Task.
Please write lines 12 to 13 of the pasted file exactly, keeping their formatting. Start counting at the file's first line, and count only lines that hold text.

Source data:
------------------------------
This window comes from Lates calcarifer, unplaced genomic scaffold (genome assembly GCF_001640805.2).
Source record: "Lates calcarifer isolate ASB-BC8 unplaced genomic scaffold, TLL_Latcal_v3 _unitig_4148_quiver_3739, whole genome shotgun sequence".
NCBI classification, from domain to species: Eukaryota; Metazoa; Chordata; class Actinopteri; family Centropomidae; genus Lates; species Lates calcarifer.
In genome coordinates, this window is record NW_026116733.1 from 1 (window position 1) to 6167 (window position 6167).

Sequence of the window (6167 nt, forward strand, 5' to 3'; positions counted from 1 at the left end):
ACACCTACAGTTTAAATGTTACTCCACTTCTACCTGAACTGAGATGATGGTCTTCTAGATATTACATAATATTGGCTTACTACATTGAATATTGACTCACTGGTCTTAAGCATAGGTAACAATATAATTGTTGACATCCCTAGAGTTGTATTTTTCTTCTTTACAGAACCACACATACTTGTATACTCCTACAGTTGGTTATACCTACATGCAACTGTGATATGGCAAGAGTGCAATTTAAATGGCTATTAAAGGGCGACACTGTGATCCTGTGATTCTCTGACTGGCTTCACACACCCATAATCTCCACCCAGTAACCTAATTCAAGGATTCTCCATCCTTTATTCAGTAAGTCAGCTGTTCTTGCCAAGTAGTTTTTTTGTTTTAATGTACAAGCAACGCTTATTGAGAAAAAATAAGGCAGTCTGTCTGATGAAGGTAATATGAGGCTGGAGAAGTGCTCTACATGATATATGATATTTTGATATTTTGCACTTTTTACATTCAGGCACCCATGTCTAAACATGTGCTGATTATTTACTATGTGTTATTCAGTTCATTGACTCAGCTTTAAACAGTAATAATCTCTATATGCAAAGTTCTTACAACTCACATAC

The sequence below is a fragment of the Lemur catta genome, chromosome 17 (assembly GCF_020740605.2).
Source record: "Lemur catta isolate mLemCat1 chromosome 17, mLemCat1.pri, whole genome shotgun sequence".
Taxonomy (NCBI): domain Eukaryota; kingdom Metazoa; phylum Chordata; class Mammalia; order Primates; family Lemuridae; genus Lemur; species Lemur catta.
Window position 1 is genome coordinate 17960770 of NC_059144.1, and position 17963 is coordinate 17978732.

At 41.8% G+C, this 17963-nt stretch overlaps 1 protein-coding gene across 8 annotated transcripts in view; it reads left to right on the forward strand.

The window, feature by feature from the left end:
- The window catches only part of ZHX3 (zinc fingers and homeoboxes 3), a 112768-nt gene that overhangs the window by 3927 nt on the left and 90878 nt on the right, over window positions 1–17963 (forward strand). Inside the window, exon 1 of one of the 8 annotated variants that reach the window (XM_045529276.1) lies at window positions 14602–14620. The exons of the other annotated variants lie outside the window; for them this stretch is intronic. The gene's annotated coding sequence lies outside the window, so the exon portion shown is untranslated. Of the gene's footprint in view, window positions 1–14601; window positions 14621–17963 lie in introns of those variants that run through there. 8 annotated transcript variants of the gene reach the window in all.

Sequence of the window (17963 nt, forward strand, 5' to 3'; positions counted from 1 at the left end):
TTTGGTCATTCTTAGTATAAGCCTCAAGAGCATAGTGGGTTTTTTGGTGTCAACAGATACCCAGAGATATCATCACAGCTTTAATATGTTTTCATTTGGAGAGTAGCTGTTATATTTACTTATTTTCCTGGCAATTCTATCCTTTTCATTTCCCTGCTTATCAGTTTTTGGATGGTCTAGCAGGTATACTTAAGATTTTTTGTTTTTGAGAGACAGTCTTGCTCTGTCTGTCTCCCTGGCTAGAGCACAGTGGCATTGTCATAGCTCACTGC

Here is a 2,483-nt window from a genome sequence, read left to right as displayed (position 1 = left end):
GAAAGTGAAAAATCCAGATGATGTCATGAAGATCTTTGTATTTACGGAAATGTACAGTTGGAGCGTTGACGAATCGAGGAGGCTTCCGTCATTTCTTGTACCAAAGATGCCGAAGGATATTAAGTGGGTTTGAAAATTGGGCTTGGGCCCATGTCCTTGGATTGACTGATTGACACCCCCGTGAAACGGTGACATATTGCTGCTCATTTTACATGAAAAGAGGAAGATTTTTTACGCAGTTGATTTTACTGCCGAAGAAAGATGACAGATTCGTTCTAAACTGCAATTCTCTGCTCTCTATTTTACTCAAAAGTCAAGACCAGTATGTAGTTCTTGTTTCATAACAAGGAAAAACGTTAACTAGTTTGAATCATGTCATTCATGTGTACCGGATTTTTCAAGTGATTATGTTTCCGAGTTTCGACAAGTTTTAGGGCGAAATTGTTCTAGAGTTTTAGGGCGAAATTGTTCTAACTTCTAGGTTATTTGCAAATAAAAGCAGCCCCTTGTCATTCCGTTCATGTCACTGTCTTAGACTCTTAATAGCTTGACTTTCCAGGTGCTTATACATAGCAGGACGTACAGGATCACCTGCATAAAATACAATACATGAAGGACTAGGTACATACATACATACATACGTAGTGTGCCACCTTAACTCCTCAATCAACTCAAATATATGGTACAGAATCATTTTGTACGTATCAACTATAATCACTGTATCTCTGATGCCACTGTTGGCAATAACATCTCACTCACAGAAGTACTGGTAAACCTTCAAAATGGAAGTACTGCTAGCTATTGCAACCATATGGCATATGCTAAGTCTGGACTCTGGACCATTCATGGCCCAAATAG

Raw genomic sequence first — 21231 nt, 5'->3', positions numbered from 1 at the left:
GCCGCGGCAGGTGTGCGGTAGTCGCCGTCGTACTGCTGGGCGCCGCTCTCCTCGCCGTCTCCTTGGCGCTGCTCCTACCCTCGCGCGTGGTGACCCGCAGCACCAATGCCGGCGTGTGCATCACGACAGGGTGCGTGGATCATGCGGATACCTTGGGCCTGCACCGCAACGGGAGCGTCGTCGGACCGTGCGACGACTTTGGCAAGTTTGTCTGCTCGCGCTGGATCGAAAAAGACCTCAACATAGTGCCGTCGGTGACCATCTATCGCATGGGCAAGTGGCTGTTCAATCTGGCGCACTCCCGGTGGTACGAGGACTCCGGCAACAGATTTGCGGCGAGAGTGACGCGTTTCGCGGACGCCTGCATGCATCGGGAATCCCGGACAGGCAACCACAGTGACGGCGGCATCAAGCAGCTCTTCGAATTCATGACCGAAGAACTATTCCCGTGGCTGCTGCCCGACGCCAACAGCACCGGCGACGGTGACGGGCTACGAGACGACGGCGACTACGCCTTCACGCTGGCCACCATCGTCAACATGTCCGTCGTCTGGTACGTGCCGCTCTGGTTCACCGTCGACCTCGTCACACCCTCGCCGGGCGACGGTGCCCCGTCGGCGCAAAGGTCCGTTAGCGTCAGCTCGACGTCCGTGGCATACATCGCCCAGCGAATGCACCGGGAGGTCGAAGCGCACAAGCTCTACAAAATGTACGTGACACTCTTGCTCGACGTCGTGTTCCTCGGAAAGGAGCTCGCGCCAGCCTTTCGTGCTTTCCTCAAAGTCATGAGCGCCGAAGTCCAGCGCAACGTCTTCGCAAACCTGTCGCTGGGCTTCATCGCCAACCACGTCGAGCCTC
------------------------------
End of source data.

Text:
The window, feature by feature from the left end:
- The window catches only part of ZHX3 (zinc fingers and homeoboxes 3), a 112768-nt gene that overhangs the window by 3927 nt on the left and 90878 nt on the right, over window positions 1–17963 (forward strand). Inside the window, exon 1 of one of the 8 annotated variants that reach the window (XM_045529276.1) lies at window positions 14602–14620. The exons of the other annotated variants lie outside the window; for them this stretch is intronic. The gene's annotated coding sequence lies outside the window, so the exon portion shown is untranslated. Of the gene's footprint in view, window positions 1–14601; window positions 14621–17963 lie in introns of those variants that run through there. 8 annotated transcript variants of the gene reach the window in all.